Yes, the ISM Service Sector PMI grew in September, and is above its year earlier level for the first time since March 2011.
Service sector growth in the second quarter, outside of the household and utility sector component, was weak and perhaps this September strength is just an ephemeral rebound from that weakness.
We also know that personal consumption expenditure was more or less stagnant over the 2nd quarter but has since rebounded in July and August.
But we also know that as of August 2012 that consumers had cut their personal savings rates by 0.68% during July and August and that real personal disposable income had fallen by 0.37% from the end of June to the end of August.
Demand may have grown in the service sector, part of this may have been a natural rebound to earlier weakness, but based on current data, it appears to have been financed by reduced levels of saving.
There are also some interesting aspects of the ISM services report that raise questions:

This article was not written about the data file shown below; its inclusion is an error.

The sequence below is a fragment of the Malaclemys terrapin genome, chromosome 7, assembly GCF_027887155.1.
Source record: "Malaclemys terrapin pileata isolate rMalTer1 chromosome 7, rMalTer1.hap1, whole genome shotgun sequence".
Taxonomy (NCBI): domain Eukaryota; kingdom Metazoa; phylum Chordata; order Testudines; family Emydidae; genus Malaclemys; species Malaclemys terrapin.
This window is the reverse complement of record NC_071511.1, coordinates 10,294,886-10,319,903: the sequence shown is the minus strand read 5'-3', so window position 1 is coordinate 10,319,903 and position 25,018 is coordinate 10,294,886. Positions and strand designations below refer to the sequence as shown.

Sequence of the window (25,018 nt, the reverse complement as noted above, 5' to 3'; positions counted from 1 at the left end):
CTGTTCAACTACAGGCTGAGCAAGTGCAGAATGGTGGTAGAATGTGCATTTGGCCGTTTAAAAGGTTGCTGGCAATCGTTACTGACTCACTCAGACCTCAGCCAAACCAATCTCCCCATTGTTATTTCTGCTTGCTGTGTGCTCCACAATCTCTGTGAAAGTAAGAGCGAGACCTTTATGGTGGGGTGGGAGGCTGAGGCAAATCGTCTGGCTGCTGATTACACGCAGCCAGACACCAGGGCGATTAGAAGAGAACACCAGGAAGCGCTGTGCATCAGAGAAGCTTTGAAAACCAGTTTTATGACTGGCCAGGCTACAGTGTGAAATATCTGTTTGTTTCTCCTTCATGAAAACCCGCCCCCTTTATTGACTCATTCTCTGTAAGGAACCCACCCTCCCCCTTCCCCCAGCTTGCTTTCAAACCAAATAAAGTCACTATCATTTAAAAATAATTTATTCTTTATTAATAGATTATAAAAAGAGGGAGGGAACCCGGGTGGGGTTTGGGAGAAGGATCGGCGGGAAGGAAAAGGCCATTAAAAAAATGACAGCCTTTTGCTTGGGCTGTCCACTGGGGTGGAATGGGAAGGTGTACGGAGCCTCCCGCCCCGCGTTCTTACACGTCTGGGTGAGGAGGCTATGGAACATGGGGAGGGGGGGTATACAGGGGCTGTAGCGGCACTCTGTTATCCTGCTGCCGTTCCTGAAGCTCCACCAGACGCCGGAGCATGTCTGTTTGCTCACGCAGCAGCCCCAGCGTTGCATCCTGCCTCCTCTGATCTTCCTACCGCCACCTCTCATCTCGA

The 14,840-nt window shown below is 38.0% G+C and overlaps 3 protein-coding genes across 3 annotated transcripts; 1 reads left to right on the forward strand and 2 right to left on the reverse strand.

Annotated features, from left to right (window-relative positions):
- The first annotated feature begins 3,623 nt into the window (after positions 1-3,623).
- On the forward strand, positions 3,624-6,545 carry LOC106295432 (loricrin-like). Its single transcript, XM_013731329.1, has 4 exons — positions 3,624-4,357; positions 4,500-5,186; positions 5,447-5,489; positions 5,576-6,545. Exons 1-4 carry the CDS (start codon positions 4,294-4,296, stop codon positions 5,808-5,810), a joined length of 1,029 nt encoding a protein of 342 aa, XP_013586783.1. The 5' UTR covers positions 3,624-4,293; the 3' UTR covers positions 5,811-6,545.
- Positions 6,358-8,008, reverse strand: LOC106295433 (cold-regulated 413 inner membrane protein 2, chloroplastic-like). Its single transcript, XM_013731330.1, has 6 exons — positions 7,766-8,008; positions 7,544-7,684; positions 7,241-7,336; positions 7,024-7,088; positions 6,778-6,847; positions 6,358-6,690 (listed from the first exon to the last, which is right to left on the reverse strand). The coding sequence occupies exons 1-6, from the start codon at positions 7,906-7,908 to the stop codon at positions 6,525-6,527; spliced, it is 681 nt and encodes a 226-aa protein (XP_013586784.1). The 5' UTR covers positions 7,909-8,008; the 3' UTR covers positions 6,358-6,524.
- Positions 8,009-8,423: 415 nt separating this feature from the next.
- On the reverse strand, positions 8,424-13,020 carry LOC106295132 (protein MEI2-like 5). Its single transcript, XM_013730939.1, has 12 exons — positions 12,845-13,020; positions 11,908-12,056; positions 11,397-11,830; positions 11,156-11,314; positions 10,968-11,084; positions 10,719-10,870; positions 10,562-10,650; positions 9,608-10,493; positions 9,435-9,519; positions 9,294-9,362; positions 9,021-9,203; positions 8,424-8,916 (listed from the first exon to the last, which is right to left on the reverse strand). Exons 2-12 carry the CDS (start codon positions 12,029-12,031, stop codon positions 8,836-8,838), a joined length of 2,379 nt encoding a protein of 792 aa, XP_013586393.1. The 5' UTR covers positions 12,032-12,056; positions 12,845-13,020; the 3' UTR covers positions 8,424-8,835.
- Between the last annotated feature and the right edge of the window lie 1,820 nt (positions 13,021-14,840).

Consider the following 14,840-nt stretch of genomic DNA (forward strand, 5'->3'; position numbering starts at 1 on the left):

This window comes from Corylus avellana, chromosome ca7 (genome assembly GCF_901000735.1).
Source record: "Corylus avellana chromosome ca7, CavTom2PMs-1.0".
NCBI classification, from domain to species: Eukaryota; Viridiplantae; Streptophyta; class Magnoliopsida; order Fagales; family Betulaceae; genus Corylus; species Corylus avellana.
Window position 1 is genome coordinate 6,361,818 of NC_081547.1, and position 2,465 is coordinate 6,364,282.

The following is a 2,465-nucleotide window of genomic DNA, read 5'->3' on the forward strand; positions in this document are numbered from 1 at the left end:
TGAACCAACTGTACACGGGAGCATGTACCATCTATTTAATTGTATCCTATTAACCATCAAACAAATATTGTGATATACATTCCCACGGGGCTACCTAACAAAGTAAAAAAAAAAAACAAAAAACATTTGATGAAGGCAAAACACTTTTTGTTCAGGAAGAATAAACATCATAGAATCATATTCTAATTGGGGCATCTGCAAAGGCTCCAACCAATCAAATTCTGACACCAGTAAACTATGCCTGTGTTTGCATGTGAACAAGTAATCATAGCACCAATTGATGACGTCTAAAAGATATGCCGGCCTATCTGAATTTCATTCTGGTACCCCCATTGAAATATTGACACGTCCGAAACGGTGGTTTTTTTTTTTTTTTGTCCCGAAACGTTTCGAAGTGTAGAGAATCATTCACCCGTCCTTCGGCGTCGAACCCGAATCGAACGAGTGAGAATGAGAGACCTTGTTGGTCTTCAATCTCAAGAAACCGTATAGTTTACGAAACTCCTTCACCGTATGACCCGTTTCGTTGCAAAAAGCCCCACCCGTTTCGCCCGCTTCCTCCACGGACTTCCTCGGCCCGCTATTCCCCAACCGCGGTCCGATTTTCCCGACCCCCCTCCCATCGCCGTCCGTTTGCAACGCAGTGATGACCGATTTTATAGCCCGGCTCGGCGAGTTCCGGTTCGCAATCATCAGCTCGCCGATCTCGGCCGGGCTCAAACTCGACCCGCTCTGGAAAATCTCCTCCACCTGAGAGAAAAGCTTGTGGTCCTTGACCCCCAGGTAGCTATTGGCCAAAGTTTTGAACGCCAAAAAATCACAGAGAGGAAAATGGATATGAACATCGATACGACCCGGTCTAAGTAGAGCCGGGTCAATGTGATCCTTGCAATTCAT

Number 1 – new orders data which showed a very strong improvement shows those reporting lower orders close to the lower historical bound and those reporting no change at an historical high. Those reporting higher orders remain fixed towards the lower end of the historical bound.
Number 2 – those reporting lower employment has increased towards the the upper bound and those reporting no change has moved towards the lower bound at the same time as those reporting higher employment has fallen.
Number 3 – it is not unusual for the services export index to deviate from the business activity index, but a decline in exports at a time when imports have recovered from earlier lows and global demand concerns increase, may not be positive.